After nearly a week of offensive destruction, the Reds bats were finally silenced.
Mike Leake took quite the hellacious beating (only on the mound though, thankfully not physically) as the Reds fell by a score of 9-1 at the hands of the Milwaukee Brewers.
Making an appearance in the locker room today was Aroldis Chapman, who is just three days removed from having a metal plate inserted into his face. The Cuban Missile claims that he feels fine, or just about as well as one could feel after taking a 110 MPH pitch to the cheekbone. With the endless list of things that could have gone wrong, it truly is a miracle to see Chapman in such seemingly positive health.
Offensive Side of the Diamond:
There isn’t much to document on the offensive side when the team only goes for one run on five hits—none of which came from leadoff man Billy Hamilton. It’s not as if Hamilton could have mustered much of a fight on his own, as his team trailed 8-0 by his second at-bat, but the linear equation of Hamilton getting on base equaling runs is no façade.
What did prove itself an effective method was Joey Votto drawing a walk in order for him to come around and score. After drawing said walk, Jay Bruce hammered him home on a RBI double to give the Reds their only crooked number in the scoring column.
In an attempt to maximize the versatility of all those in camp, Jason Bourgeois was the sacrificial lamb trying a new position. He did appear at second base in games in both 2010 and 2011 as a member of the Houston Astros, but he is by trade, an outfielder. As many other Reds did on this afternoon, he went hitless.
Reds’ Toeing the Rubber:
Taking “getting his work in” to a completely new level, Mike Leake was mercilessly hammered today. The lineup he faced was somewhere between productive and replaceable (Jonathan Lucroy and Aramis Ramirez, then Jeff Bianchi and Kevin Mattison), but all the same, they tattered him all over the park.
His one run allowed in both the first and third innings would not have been so brutal had he not allowed a whopping six spot in the second. He was blitzed for nine hits and eight runs (seven of which were earned) in just four innings of work. (Hey, at least he didn’t walk anybody!)
The bullpen once again showed its magnificent ability to stymy the opposition over their five innings. Suffering the only run of the group was Pedro Beato, who served up a home run to Brewers catcher Jonathan Lucroy.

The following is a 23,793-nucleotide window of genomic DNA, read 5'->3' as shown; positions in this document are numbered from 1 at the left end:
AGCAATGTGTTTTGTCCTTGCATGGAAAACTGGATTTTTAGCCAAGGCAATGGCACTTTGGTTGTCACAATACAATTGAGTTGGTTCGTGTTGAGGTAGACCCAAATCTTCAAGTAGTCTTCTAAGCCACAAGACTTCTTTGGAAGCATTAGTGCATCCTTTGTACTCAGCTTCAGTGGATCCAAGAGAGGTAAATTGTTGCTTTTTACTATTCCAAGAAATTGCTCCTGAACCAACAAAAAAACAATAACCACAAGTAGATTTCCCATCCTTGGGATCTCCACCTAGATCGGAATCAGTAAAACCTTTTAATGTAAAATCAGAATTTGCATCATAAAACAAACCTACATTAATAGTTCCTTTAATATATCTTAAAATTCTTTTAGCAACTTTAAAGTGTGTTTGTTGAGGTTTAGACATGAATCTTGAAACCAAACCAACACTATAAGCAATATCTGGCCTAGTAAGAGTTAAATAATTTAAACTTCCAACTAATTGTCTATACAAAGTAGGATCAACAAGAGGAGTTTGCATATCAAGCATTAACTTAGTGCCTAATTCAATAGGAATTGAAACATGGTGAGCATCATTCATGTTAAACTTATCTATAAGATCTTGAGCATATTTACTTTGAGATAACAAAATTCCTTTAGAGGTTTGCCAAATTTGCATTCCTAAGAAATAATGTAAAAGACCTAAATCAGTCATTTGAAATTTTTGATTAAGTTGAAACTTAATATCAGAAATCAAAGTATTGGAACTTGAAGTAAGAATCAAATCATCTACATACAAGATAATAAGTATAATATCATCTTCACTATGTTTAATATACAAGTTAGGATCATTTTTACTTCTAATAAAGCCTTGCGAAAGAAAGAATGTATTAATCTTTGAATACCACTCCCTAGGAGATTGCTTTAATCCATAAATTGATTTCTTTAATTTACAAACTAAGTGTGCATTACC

Working two innings of scoreless ball was Nick Christiani. He lowered his ERA south of one, a tantalizing .90. Due to his occupancy on the 40-man roster, it is fairly certain we will be seeing the long-time minor leaguer get himself some more big league experience come this time next week.
As Spring Training is reaching its final stretch, it’s becoming harder and harder to ignore Trevor Bell and his dominant performance. For the same reasons that Christiani has all but secured himself a spot, Bell may be on the outside looking in. There are a few names (Ismael Guillon, Chad Rogers, or even, Daniel Corcino) that could be sacrificed in exchange for Bell, but the Reds would have to be confident in the abilities of the former first round pick who last appeared in the Majors in 2011 as a member of the Los Angeles Angels.
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Tomorrow is Monday, and that’s very seldom a positive thing. Luckily, the Reds will once again be on television as good ol’ Fox Sports Ohio is making the trek out to the desert. Alfredo Simon takes the ball as the Reds play home team against the team they share Goodyear Ballpark with, the Cleveland Indians. First pitch is at 4:05 PM.
Even though tomorrow may provide its share of rough moments, it is most importantly the benchmark of it being exactly one week until Opening Day baseball.
Tags: Cincinnati Reds